London - Young people are becoming disconnected from their communities and families, a study suggests.
Many are drawn to social media stars as their role models instead of to their own parents.
The findings from the Prince’s Trust will raise concerns about a generation of youngsters turning their backs on society.
Its survey of more than 3 000 people aged 11 to 30 revealed that 45 percent do not regard their parents as role models.
This increases to 49 percent among young men and to 62 percent for those not in employment, education or training.
Fifteen percent of young people claim they don’t have any role models at all, rising to 21 percent for those from poorer backgrounds.
The youngest participants in the survey were significantly more likely to cite social media influencers as their role models.
Thirty percent of 11- to 15-year-olds point to these online stars, compared with six percent among people aged in their late twenties.
Commenting on the attitudes survey, Nick Stace, who is chief executive of the Prince’s Trust, said: "A young person’s life gets increasingly complicated in their late teens and early twenties. It’s a critical point for most people and a cliff edge for some."
Ian Stuart of HSBC, the bank which co-sponsored the poll, added: "Every young person deserves the same chance of being connected to job opportunities regardless of where they live or their background.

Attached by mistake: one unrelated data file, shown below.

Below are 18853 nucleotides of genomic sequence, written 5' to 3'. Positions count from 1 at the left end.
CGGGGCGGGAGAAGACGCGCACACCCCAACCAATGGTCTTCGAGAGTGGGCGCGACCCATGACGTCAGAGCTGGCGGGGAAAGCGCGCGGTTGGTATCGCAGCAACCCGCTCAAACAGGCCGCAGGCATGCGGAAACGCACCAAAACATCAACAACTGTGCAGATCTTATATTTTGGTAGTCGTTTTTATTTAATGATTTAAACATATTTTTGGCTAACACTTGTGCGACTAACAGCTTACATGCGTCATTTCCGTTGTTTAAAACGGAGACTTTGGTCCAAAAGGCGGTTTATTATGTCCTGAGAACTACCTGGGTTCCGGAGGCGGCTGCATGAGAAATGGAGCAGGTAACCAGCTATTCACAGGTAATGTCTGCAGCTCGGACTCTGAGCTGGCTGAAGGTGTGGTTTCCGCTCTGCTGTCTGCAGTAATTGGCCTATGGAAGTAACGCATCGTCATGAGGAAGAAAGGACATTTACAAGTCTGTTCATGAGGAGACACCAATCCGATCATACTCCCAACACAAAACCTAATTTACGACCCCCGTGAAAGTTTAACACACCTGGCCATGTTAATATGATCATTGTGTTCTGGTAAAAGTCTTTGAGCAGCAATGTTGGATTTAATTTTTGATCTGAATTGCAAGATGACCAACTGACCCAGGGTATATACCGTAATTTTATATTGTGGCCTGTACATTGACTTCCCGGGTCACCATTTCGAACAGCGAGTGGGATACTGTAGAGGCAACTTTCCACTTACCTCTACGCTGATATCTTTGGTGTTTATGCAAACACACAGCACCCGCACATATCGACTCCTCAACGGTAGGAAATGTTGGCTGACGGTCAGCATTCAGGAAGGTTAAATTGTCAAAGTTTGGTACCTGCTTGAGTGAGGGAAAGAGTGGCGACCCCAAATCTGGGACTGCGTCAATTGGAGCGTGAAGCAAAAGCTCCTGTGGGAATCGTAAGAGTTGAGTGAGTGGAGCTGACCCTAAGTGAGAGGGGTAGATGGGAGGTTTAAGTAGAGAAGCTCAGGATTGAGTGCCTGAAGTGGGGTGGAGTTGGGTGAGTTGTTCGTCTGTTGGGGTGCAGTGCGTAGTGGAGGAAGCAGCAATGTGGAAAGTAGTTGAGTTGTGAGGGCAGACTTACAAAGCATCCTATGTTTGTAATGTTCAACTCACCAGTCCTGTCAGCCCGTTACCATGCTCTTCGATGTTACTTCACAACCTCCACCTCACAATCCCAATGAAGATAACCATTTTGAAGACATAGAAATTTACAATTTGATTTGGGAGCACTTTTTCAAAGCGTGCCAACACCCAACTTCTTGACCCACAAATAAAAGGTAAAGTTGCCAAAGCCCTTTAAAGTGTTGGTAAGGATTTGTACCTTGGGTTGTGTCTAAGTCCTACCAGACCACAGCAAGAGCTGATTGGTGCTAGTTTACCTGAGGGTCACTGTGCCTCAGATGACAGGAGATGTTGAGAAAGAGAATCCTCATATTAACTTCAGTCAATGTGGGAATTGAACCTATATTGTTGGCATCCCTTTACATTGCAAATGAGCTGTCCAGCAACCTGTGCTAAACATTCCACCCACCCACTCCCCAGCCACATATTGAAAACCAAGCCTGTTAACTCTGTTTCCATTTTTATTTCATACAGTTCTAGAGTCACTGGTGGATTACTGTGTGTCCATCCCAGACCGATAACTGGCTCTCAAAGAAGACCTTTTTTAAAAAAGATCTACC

"Positive role models are a key factor in raising aspirations and giving young people the chance to reach their full potential in their careers."
A young person’s ‘stake in society’ declines sharply between the ages of 15 and 25, the report says.
One in three 11- to 30-year-olds believe that people in their community do not care about them, increasing to 41 percent among 21- to 25-year-olds. A fifth do not believe their actions have an impact on their community, and this increases to 24 percent among the same age group.
The report also shows a decline in career aspirations.
Young people are increasingly less likely to believe they will get a job in their perfect career after they reach 20. Fewer than a third of those aged 21 to 25 still think they will land a dream role, falling to fewer than one in four 26- to 30-year-olds.